VIDEO STARS: Six videos to give inspiration and ideas for your video content


ONE: South Yorkshire Fire and Rescue’s post flood video

Torrential rain saw flooding across South Yorkshire with 2,500 calls to the control room across five days. Fire crew were pushed to the limit with 300 people rescued from flooded properties.

Several weeks after the incident was scaled down South Yorkshire Fire and Rescue used footage shot by crews along with photographs to put together a 1’55” video that captured the response.

You can see it here:

The purpose of the video was to inform people what the service did in a time of crisis. The feedback was positive with more than 160 engagements.

Why is this good? Rather than sitting on their laurels South Yorkshire Fire and Rescue had a positive story to tell and did so using existing footage and images. The video also works without sound with text to tell the story. It’s something approaching gold standard film making. 

TWO: Havant Borough Council’s leaf blower slow motion video

On Twitter, there is an #ourday initiative where councils are encouraged to post day-to-day tasks. It’s an opportunity during the course of 24-hours to show the unglamorous jobs that rarely get the spotlight.

Why is this good? It takes a task that is uncelebrated but quite visual and captures it with video. There’s a range of slow motion apps that are available on android or ios. This is an imaginative way to capture visual content.

THREE: Nottinghamshire Fire and Rescue’s explanation of what an on call firefighter does and what a turn-out time is

An on-call firefighter is someone from the community who is trained and is on call for maybe 60 hours a week. Once they get an alarm through a pager they must drop everything and head to the fire station.

Nottinghamshire fire and rescue used this video to explain a little about what this involved. Firstly, there was a piece to camera with an on-call fire fighter. Then the film knits together CCTV footage from the on-call firefighter’s home and then the station to show the response.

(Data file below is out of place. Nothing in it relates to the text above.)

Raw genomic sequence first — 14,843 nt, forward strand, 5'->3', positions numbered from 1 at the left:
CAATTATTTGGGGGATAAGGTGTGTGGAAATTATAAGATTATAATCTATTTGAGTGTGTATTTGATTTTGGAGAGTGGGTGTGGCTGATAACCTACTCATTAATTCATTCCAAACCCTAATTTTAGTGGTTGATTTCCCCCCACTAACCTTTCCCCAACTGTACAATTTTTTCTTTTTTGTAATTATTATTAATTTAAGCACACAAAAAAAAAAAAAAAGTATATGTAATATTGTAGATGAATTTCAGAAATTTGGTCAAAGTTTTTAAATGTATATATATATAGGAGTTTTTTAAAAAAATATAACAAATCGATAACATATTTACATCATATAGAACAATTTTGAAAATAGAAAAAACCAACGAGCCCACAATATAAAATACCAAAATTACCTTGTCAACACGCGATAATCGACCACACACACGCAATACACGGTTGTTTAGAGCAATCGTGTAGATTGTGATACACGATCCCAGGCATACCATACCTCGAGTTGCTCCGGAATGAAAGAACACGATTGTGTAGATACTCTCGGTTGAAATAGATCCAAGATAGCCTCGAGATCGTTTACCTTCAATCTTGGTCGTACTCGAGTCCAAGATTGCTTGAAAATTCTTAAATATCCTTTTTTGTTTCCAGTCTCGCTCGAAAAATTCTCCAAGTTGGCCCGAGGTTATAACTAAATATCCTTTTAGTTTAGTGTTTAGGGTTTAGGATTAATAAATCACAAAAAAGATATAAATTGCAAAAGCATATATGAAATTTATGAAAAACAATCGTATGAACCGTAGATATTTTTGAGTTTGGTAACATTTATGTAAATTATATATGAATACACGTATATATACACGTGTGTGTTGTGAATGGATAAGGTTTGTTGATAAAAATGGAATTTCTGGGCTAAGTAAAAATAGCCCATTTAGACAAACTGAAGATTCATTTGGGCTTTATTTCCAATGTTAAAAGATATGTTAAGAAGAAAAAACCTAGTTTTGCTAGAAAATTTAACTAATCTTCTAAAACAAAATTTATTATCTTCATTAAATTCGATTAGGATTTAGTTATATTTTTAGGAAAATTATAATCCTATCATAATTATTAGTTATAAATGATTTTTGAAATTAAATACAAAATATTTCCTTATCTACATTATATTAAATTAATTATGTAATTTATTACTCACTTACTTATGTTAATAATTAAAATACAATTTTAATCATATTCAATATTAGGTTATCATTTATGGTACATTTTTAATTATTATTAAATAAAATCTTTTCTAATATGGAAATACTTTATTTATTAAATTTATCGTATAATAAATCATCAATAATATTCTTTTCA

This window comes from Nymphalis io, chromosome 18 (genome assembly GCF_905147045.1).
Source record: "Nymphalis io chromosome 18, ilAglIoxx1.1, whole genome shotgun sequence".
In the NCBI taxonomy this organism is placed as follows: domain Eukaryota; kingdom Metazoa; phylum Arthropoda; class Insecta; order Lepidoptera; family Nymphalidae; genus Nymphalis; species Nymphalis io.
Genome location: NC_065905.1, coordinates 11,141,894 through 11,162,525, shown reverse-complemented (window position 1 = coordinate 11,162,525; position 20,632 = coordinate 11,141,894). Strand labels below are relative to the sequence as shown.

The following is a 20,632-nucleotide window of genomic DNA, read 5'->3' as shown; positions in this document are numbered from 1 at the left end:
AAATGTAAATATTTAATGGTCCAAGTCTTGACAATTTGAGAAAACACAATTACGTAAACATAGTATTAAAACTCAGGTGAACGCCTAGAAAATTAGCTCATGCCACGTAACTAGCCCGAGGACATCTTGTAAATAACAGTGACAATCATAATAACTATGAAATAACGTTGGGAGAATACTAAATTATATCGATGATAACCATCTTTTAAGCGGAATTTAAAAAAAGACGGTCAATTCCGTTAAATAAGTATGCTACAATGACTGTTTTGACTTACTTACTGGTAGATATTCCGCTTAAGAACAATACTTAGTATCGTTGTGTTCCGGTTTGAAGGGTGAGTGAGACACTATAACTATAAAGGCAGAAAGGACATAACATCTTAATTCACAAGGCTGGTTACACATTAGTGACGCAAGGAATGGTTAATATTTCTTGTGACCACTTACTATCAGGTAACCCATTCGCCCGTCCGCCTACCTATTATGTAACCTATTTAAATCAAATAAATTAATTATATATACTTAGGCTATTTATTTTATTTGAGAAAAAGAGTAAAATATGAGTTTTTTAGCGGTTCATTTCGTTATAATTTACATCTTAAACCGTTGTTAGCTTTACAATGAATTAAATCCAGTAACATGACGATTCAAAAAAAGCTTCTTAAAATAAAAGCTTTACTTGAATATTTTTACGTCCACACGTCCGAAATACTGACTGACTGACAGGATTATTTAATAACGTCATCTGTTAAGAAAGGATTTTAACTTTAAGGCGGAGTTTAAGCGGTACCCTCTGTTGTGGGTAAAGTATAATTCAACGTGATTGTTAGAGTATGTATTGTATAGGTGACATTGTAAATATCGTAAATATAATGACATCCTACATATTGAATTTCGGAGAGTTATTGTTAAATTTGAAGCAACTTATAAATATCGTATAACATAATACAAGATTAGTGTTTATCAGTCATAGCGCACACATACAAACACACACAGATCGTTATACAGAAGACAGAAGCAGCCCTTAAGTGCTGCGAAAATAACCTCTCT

Why is this good? Aside from a short introduction voiced by the firefighter the clip uses CCTV footage that probably would have been shot anyway. There was no expensive film crews used and the editing was straight forward. It’s a dynamic film that shows some action and when posted to a station Facebook page was accompanied with a chance to ask questions. This is really good community engagement.

FOUR: Stoke on Trent City Council’s exhibition behind the scenes tour video

While other examples in this post need a bit of prep and editing this one is great because it doesn’t.

The Frontline Arts festival was a disability arts festival with a strong pitch towards discovery and kids.

One piece – The Spine – that went on display people were encouraged to walk through so a video shot showing what you see when you walk through is visual and engaging. Posted to Instagram it aims at younger people who are likely to be using the platform.

Why is this good? Something visual and easy to edit. The content is eyecatching and flags up an event which is promoted in the accompanying text.

FIVE: Basingstoke and Dean Council’s video of Keith who works in cemeteries

Sometimes less glamorous subjects need to be communicated.

So, Keith who started off as a grave digger and now runs the council’s cemeteries features in this video where he explains how in the past babies were buried in unmarked graves. Now, they have created a memorial which can act as a focal point for reflection and remembrance.

Why is this post good? It’s a basic piece of story telling shot and edited on a smartphone with subtitles and cutaways. It could be more polished but Keith tells the basic story and the supporting footage supports what he has to say. 

SIX: World Economic Forum’s video on why cycling is good for the environment

Take inspiration where you can find it.

This video from the World Economic Forum seeks to explain the economic benefits of cycling. It uses what looks like lots of stock footage of cycling to support the story which is being told by the text on the screen.


Why is this good? There’s something tremendous about seeing a potentially dry topic come alive. The footage here holds your interest while the words supply the argument. Interestingly, the text is in very plain English.  

Full disclosure: I’ve carried out work for South Yorkshire Fire and Rescue, Basingstoke and Dean Council and Nottinghamshire Fire and Rescue.


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